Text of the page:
continue reading

Daylight Saving: Time for It to End?

Is it time for Daylight Saving Time to end? That's the feeling of many of DST's opponents who are pushing for state laws that seek to sunset the decades-long practice. Here are some considerations for those wondering about the end of Daylight Saving Time: Permanent DST? Or Ignore It? Although the majority of states currently observe DST, some of them are now pushing back. In Florida, two state legislators are proposing that the Sunshine State spring forward in March -- but never fall back. Representatives Mark Danish and Darren Soto want to permanently set Florida on Eastern Daylight Saving Time in order to save energy and boost the economy, reports Tampa Bay's WTSP-TV. This is the opposite position toward daylight saving of another sun-rich state, Arizona, which has chosen for decades to ignore DST so that residents can get some respite from the blazing desert sun. Missouri legislators are seeking to push the state permanently into DST as well -- as long as 19 other states will do the same. The Kansas City Star reports that HB340, approved by the Missouri House of Representatives in April 2013, will move Missouri permanently to Central Daylight Saving Time (CDT), as long as 20 states total agree to move their clocks forward. Many States, Territories Ignore DST Already As mentioned above, DST isn't a universal truth. Arizona, Hawaii, Puerto Rico, Guam, American Samoa, and the U.S. Virgin Islands do not observe DST -- likely because at latitudes near the equator, daylight amounts don't vary as much with the seasons. States which straddle time zones have the option under federal law to ignore DST, although it causes a very tricky time situation in places like Indiana. In places where separate cities within the same state observe time as a local phenomenon, commercial operations based on hourly deadlines would become very confusing. Any statewide changes to Daylight Saving Time not authorized by the Uniform Time Act may need to receive federal authorization from Congress, but no state has yet challenged this authority. Related Resources: END DAYLIGHT SAVINGS TIME (Petition2Congress) Daylight Saving Time: A Legal Timeline (FindLaw's Law and Daily Life) How Did Presidents Day Become a Holiday? (FindLaw's Law and Daily Life) Columbus Day History: How It Became a Holiday (FindLaw's Law and Daily Life)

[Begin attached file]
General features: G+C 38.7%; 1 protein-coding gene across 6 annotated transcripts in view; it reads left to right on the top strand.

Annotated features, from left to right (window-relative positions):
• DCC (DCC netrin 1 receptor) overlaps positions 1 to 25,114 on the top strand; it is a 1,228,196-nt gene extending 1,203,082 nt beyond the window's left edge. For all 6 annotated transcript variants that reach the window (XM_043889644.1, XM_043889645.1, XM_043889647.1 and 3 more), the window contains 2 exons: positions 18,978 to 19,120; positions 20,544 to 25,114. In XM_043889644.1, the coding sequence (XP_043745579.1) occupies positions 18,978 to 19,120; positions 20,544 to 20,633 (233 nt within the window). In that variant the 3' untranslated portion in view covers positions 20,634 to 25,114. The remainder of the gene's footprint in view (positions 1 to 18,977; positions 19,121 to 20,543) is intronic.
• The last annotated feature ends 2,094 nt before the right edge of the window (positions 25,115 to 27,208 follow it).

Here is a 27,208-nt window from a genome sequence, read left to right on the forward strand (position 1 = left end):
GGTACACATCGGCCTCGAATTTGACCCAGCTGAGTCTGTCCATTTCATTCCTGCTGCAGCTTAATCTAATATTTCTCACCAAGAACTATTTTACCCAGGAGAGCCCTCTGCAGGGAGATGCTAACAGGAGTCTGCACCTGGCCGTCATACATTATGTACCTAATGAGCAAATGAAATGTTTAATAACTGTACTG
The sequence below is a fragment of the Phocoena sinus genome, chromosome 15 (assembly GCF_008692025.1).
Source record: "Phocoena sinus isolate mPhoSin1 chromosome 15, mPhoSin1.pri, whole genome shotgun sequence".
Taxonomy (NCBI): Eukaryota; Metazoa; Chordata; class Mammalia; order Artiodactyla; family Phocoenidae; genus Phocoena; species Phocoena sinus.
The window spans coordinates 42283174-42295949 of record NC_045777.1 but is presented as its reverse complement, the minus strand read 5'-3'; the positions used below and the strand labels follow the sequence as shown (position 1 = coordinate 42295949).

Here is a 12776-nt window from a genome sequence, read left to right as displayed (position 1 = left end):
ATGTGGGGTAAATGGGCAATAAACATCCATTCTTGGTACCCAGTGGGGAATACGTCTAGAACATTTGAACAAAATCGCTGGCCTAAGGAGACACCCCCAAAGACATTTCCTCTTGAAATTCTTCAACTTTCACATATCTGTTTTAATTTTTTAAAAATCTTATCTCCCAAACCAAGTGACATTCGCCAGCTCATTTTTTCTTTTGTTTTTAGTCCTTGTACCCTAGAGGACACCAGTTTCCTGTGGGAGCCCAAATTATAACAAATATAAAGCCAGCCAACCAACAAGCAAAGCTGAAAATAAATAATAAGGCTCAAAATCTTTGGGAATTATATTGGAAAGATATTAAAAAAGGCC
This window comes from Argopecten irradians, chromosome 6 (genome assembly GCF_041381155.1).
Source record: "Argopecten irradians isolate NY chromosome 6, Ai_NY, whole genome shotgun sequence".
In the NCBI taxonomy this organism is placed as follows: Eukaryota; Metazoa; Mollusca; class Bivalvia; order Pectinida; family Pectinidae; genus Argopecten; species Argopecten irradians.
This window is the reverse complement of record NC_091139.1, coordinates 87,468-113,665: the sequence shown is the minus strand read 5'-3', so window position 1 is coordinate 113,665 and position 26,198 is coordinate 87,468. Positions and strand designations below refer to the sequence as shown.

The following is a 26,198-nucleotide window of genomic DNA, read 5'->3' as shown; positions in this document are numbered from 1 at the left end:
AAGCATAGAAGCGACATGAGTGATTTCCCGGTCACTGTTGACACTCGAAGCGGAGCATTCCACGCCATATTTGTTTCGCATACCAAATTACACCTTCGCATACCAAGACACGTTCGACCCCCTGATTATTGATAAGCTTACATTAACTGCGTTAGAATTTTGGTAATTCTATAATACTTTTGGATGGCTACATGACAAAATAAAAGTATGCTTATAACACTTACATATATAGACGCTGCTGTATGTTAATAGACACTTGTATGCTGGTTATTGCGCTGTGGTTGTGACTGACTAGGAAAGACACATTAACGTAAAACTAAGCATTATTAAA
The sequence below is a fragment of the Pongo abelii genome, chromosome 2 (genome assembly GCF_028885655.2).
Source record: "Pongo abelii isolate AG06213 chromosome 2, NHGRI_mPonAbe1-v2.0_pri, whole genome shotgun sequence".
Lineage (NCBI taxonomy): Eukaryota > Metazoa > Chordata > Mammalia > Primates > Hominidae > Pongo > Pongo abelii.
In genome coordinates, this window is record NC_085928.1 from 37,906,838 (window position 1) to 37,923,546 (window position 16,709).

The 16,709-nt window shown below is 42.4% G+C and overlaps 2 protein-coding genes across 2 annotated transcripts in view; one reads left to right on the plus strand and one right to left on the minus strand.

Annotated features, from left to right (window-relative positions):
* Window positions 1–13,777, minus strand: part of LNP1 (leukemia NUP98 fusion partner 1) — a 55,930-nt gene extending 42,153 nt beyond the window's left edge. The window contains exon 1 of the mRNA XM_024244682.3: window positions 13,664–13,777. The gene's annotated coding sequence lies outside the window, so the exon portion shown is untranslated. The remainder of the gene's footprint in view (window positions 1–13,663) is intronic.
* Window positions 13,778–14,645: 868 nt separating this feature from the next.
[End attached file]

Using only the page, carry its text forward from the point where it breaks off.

continue reading